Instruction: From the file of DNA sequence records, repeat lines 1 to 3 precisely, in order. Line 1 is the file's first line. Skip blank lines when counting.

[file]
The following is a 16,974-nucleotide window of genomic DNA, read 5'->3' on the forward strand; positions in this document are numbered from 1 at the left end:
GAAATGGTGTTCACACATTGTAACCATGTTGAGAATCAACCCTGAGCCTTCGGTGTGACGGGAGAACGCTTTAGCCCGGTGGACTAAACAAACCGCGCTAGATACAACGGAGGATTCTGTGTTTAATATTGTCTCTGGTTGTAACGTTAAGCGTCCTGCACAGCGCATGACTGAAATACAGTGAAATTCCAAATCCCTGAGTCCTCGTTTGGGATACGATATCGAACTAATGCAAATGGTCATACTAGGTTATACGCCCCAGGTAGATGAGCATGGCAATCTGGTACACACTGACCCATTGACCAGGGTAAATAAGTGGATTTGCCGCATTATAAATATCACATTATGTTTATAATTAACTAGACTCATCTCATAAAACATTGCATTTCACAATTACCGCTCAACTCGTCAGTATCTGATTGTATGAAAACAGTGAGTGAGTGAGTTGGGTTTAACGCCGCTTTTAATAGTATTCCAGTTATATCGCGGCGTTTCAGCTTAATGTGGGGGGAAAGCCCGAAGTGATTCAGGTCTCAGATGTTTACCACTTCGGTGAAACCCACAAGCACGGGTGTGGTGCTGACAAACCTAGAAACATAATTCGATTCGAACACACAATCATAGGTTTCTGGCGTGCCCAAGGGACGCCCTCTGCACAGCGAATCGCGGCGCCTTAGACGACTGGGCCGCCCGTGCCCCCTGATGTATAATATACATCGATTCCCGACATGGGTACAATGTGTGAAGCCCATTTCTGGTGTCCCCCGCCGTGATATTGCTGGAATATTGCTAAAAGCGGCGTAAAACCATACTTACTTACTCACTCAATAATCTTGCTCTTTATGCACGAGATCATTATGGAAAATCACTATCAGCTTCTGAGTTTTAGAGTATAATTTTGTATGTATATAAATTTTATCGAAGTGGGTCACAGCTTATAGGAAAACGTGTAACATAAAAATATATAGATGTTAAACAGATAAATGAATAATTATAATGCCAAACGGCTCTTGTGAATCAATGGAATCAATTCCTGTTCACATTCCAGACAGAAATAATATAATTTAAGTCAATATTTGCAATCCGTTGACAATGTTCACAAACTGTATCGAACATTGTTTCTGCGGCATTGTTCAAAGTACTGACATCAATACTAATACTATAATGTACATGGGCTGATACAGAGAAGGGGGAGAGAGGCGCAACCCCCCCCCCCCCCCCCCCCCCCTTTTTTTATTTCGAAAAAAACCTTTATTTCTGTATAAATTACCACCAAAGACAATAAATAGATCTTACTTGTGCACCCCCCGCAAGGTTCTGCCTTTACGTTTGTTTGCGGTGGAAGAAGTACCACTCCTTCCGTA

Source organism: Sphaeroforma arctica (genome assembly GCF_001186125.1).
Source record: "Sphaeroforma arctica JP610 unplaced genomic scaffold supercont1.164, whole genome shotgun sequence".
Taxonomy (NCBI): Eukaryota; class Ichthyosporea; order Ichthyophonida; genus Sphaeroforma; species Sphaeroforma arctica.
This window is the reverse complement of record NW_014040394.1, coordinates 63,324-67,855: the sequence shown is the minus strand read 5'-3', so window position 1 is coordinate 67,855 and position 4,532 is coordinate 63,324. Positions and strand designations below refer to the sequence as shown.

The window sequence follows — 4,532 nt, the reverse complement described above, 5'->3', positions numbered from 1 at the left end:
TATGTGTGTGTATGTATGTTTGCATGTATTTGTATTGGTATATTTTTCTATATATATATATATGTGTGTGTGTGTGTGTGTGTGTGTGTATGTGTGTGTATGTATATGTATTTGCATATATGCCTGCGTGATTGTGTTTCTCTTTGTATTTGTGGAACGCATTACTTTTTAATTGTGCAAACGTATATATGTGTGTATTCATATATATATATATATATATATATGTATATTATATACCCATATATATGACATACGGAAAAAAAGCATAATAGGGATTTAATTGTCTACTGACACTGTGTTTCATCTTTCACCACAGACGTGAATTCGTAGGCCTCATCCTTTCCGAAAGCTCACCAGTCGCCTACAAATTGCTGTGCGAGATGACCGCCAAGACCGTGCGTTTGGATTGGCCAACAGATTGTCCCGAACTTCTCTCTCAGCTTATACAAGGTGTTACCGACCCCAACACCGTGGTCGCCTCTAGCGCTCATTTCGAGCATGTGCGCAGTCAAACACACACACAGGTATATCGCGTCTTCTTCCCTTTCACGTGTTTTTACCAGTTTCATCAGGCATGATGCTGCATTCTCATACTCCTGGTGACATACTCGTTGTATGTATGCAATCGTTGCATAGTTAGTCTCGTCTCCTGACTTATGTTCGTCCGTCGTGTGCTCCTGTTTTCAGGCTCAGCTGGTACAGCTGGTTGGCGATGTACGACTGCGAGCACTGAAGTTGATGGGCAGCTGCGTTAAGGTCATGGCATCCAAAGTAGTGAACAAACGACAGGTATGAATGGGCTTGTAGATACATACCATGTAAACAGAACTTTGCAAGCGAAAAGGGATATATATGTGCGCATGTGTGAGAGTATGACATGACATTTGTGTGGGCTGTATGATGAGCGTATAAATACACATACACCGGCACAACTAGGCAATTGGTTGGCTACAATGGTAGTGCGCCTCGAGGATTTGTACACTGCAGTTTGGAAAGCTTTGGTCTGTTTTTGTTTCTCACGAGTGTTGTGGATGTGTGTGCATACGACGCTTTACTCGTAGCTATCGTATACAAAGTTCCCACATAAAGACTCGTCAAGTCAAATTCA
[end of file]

The following is a 16,974-nucleotide window of genomic DNA, read 5'->3' on the forward strand; positions in this document are numbered from 1 at the left end:
GAAATGGTGTTCACACATTGTAACCATGTTGAGAATCAACCCTGAGCCTTCGGTGTGACGGGAGAACGCTTTAGCCCGGTGGACTAAACAAACCGCGCTAGATACAACGGAGGATTCTGTGTTTAATATTGTCTCTGGTTGTAACGTTAAGCGTCCTGCACAGCGCATGACTGAAATACAGTGAAATTCCAAATCCCTGAGTCCTCGTTTGGGATACGATATCGAACTAATGCAAATGGTCATACTAGGTTATACGCCCCAGGTAGATGAGCATGGCAATCTGGTACACACTGACCCATTGACCAGGGTAAATAAGTGGATTTGCCGCATTATAAATATCACATTATGTTTATAATTAACTAGACTCATCTCATAAAACATTGCATTTCACAATTACCGCTCAACTCGTCAGTATCTGATTGTATGAAAACAGTGAGTGAGTGAGTTGGGTTTAACGCCGCTTTTAATAGTATTCCAGTTATATCGCGGCGTTTCAGCTTAATGTGGGGGGAAAGCCCGAAGTGATTCAGGTCTCAGATGTTTACCACTTCGGTGAAACCCACAAGCACGGGTGTGGTGCTGACAAACCTAGAAACATAATTCGATTCGAACACACAATCATAGGTTTCTGGCGTGCCCAAGGGACGCCCTCTGCACAGCGAATCGCGGCGCCTTAGACGACTGGGCCGCCCGTGCCCCCTGATGTATAATATACATCGATTCCCGACATGGGTACAATGTGTGAAGCCCATTTCTGGTGTCCCCCGCCGTGATATTGCTGGAATATTGCTAAAAGCGGCGTAAAACCATACTTACTTACTCACTCAATAATCTTGCTCTTTATGCACGAGATCATTATGGAAAATCACTATCAGCTTCTGAGTTTTAGAGTATAATTTTGTATGTATATAAATTTTATCGAAGTGGGTCACAGCTTATAGGAAAACGTGTAACATAAAAATATATAGATGTTAAACAGATAAATGAATAATTATAATGCCAAACGGCTCTTGTGAATCAATGGAATCAATTCCTGTTCACATTCCAGACAGAAATAATATAATTTAAGTCAATATTTGCAATCCGTTGACAATGTTCACAAACTGTATCGAACATTGTTTCTGCGGCATTGTTCAAAGTACTGACATCAATACTAATACTATAATGTACATGGGCTGATACAGAGAAGGGGGAGAGAGGCGCAACCCCCCCCCCCCCCCCCCCCCCCTTTTTTTATTTCGAAAAAAACCTTTATTTCTGTATAAATTACCACCAAAGACAATAAATAGATCTTACTTGTGCACCCCCCGCAAGGTTCTGCCTTTACGTTTGTTTGCGGTGGAAGAAGTACCACTCCTTCCGTA

Source organism: Sphaeroforma arctica (genome assembly GCF_001186125.1).